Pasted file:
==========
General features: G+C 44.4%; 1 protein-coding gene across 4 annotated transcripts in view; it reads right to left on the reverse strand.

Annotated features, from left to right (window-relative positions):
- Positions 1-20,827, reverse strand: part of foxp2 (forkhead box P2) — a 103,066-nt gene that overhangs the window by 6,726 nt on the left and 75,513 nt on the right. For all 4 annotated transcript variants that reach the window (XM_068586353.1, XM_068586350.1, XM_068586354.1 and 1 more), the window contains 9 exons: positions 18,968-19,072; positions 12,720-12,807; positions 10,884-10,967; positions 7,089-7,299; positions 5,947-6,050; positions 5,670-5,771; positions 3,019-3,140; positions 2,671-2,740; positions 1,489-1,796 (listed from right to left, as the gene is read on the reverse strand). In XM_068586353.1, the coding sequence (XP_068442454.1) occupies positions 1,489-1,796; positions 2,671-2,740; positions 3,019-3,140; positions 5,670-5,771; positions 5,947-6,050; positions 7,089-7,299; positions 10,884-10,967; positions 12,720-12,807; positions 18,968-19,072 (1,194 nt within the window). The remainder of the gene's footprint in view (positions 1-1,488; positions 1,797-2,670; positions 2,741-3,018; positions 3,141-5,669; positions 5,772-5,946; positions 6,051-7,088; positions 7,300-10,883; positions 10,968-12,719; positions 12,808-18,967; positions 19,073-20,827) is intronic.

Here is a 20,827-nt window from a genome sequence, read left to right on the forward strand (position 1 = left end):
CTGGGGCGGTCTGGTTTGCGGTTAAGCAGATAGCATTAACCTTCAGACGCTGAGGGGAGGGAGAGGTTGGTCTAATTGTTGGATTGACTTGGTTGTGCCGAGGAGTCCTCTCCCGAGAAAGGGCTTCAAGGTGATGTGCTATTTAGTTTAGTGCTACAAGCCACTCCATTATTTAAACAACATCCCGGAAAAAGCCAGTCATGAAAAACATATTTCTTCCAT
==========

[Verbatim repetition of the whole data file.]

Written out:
General features: G+C 44.4%; 1 protein-coding gene across 4 annotated transcripts in view; it reads right to left on the reverse strand.

Annotated features, from left to right (window-relative positions):
- Positions 1-20,827, reverse strand: part of foxp2 (forkhead box P2) — a 103,066-nt gene that overhangs the window by 6,726 nt on the left and 75,513 nt on the right. For all 4 annotated transcript variants that reach the window (XM_068586353.1, XM_068586350.1, XM_068586354.1 and 1 more), the window contains 9 exons: positions 18,968-19,072; positions 12,720-12,807; positions 10,884-10,967; positions 7,089-7,299; positions 5,947-6,050; positions 5,670-5,771; positions 3,019-3,140; positions 2,671-2,740; positions 1,489-1,796 (listed from right to left, as the gene is read on the reverse strand). In XM_068586353.1, the coding sequence (XP_068442454.1) occupies positions 1,489-1,796; positions 2,671-2,740; positions 3,019-3,140; positions 5,670-5,771; positions 5,947-6,050; positions 7,089-7,299; positions 10,884-10,967; positions 12,720-12,807; positions 18,968-19,072 (1,194 nt within the window). The remainder of the gene's footprint in view (positions 1-1,488; positions 1,797-2,670; positions 2,741-3,018; positions 3,141-5,669; positions 5,772-5,946; positions 6,051-7,088; positions 7,300-10,883; positions 10,968-12,719; positions 12,808-18,967; positions 19,073-20,827) is intronic.

Here is a 20,827-nt window from a genome sequence, read left to right on the forward strand (position 1 = left end):
CTGGGGCGGTCTGGTTTGCGGTTAAGCAGATAGCATTAACCTTCAGACGCTGAGGGGAGGGAGAGGTTGGTCTAATTGTTGGATTGACTTGGTTGTGCCGAGGAGTCCTCTCCCGAGAAAGGGCTTCAAGGTGATGTGCTATTTAGTTTAGTGCTACAAGCCACTCCATTATTTAAACAACATCCCGGAAAAAGCCAGTCATGAAAAACATATTTCTTCCAT